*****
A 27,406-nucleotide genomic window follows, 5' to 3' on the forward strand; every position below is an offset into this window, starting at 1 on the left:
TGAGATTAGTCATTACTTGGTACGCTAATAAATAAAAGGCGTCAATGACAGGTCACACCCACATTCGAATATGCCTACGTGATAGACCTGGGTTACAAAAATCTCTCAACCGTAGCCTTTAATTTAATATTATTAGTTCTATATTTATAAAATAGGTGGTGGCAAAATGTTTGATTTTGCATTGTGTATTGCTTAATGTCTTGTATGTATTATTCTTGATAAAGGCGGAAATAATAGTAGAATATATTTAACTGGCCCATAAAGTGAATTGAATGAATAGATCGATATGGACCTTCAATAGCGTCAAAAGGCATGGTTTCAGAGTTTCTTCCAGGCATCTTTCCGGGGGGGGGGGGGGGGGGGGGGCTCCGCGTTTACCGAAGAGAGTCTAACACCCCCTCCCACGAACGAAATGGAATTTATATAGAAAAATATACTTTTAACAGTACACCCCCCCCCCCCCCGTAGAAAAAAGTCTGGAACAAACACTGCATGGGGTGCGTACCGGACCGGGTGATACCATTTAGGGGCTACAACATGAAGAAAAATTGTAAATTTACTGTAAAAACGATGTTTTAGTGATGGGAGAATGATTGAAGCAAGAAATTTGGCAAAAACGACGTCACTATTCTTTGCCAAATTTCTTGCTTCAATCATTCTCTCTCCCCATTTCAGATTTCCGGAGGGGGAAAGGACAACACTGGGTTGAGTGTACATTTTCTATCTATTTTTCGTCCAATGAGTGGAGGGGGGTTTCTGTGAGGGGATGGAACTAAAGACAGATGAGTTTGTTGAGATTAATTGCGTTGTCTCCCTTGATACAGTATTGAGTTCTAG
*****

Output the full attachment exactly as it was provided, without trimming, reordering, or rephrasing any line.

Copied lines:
A 27,406-nucleotide genomic window follows, 5' to 3' on the forward strand; every position below is an offset into this window, starting at 1 on the left:
TGAGATTAGTCATTACTTGGTACGCTAATAAATAAAAGGCGTCAATGACAGGTCACACCCACATTCGAATATGCCTACGTGATAGACCTGGGTTACAAAAATCTCTCAACCGTAGCCTTTAATTTAATATTATTAGTTCTATATTTATAAAATAGGTGGTGGCAAAATGTTTGATTTTGCATTGTGTATTGCTTAATGTCTTGTATGTATTATTCTTGATAAAGGCGGAAATAATAGTAGAATATATTTAACTGGCCCATAAAGTGAATTGAATGAATAGATCGATATGGACCTTCAATAGCGTCAAAAGGCATGGTTTCAGAGTTTCTTCCAGGCATCTTTCCGGGGGGGGGGGGGGGGGGGGGGCTCCGCGTTTACCGAAGAGAGTCTAACACCCCCTCCCACGAACGAAATGGAATTTATATAGAAAAATATACTTTTAACAGTACACCCCCCCCCCCCCCGTAGAAAAAAGTCTGGAACAAACACTGCATGGGGTGCGTACCGGACCGGGTGATACCATTTAGGGGCTACAACATGAAGAAAAATTGTAAATTTACTGTAAAAACGATGTTTTAGTGATGGGAGAATGATTGAAGCAAGAAATTTGGCAAAAACGACGTCACTATTCTTTGCCAAATTTCTTGCTTCAATCATTCTCTCTCCCCATTTCAGATTTCCGGAGGGGGAAAGGACAACACTGGGTTGAGTGTACATTTTCTATCTATTTTTCGTCCAATGAGTGGAGGGGGGTTTCTGTGAGGGGATGGAACTAAAGACAGATGAGTTTGTTGAGATTAATTGCGTTGTCTCCCTTGATACAGTATTGAGTTCTAG